• 1% of hard wood in Vermont is white oak, we saw a variety of barrels including Madeira barrels, some with #4 char and toast
  • Old World is chill filtered in a milk tank
  • 1 week of production held in bottling tank
  • 600 bottles an hour / 400 cases a day, hand-labeled
  • California is the biggest market
  • WhistlePig rye found in 7 countries
  • new distillery opened in November 2015 in a barn built in the early 1900’s
  • 2-year legal battle to get barn ready for distilling
  • 750 gallon Vendome pot hybrid still
  • 1400 lbs of grain in the mash tank
  • 5 900 gallon fermentation tanks, 3-5 days of fermentation
  • 5-7 hours of run time for the still: 4-5 hours for the heart run, they do keep some heads, they keep the still running 18 hours a day, 5 days a week
Barrel House
Barrel House

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Oloroso Sherry Cask
Oloroso Sherry Cask
Bottling Area
Bottling Area
A new bottle
A new bottle

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Milk Tank
Milk Tank

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Mortimer, the still
One of the distillers
One of the distillers

WHISTLE X

Mash and fermentation
Mash and fermentation
Fermentation tanks
Fermentation tanks

Connor provided us with a great tour of the facility.  It was a busy place with barrels being moved around and the still house in production.  Since the still has only been running since last November, they were experimenting with different runs, including some bourbon runs.  It will be interesting if they go this path at some point.  The restored barn that was converted into the new still house was incredible.  They had a huge open entrance perfect for hosting large groups and explaining the history of WhistlePig.  Upstairs they also had a large loft area that was perfectly set up for large parties or gatherings.

What would a distillery visit be without a tasting!  We had the privilege of tasting many of the different cask finishes that make up their products and the new 15-year old before release.  Quite amazing.  Here is a list of the 11 different tastes that we had, including a cognac aged in WhistlePig barrels:

  • 10-year old original rye, ABV 50%
  • Madeira finish – 4-6 weeks for most finishing – 12-year old
  • Sauternes finish
  • Port finish – double gold in SF spirits competition
  • Old World – 63% Madeira, 30% Sauternes, 7% Port finishes
  • Muscat finish – 4 months of finishing
  • Oloroso Sherry finish – over a year finished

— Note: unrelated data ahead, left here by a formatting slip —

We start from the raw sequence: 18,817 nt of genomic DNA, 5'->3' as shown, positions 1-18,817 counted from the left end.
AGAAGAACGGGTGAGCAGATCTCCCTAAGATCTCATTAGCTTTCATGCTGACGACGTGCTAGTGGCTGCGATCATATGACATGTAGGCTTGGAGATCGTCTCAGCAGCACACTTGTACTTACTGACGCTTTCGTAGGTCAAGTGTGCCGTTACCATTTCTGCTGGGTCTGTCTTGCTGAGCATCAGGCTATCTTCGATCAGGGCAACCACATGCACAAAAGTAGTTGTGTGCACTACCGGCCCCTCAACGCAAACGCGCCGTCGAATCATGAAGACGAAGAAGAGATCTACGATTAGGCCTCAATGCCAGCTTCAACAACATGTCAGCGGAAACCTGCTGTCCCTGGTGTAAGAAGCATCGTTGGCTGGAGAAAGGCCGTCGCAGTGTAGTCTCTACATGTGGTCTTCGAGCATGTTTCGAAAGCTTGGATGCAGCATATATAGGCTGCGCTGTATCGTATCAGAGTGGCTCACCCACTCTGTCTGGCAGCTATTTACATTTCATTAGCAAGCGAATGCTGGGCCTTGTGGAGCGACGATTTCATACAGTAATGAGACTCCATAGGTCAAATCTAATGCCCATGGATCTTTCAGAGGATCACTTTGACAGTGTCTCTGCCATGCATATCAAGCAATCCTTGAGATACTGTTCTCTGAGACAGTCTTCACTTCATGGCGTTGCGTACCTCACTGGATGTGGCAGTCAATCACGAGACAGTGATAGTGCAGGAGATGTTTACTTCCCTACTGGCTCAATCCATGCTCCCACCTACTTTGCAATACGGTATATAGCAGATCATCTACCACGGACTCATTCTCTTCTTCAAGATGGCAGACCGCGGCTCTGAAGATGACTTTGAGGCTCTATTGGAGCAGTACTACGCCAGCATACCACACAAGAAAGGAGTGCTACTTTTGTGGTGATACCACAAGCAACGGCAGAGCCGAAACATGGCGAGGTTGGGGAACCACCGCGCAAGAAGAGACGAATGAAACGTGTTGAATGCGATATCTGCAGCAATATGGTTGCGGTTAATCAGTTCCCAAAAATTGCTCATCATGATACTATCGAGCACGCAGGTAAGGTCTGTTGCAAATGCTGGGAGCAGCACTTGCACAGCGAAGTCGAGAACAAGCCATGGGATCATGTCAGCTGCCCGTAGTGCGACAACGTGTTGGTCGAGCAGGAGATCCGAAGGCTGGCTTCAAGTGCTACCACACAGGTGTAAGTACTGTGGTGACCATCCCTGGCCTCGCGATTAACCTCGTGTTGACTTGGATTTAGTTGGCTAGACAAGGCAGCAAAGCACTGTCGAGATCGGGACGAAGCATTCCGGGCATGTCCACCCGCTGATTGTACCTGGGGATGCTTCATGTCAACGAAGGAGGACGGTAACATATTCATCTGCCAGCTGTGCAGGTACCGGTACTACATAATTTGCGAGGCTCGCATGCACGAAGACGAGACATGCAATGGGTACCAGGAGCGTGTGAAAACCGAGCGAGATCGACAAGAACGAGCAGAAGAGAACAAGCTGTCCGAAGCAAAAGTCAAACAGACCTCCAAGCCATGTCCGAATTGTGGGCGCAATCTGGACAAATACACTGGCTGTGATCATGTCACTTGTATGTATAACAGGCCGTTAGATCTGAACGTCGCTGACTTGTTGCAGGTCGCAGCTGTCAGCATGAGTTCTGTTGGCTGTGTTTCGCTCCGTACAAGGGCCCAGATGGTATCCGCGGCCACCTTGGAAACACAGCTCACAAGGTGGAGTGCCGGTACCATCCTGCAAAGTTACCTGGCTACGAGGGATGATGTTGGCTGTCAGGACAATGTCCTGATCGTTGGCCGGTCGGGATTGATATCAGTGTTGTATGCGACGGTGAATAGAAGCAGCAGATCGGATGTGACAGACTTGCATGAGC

• Tokaji finish – Hungarian sweet wine – 2 months of finishing
  • Pedro Ximenez finish – 1 year of finishing
  • Pierre Ferrand XO cognac aged in WhistlePig barrels for 1 year
  • new release 15-year old, aged 6 months in Vermont oak, received a 97 in Wine Enthusiast magazine

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What a great experience to try all of these different finishes.  I do have to say that it became difficult after 5 or 6 of them to have a clean palate to taste, but we did our best.  This was the first time we have experienced what it takes to create a blend of rye whiskey.  It was sure a fascinating treat.  Thanks to Connor and the entire WhistlePig group for inviting us to visit with them and share with us their business plan and production.WHISTLE III

WHISTLE II

Charles’ Notes:  This was an exciting visit for me.  I had just returned from a food tour in Miami where I saw WhistlePig in almost every bar and I was intrigued with how such a young distillery could be so popular across the U.S.  And it was fun to be invited to a place that is not yet open to the public.  The business plan of WhistlePig really made me think about what do distilleries want from their model.  Do they want to be real craft distillers where they make small in-house products that take years to develop?  Or do they want to find a business model that will sustain them for the future and allow them to experiment?  The fact that WhistlePig will continue to source never occurred to me until this visit.  But they want to maintain expectations.  Do other distilleries follow this plan?  It is an interesting direction.  They were gracious hosts and we enjoyed our visit to their farm.  I look forward to revisiting with them in the future.WHISTLE IX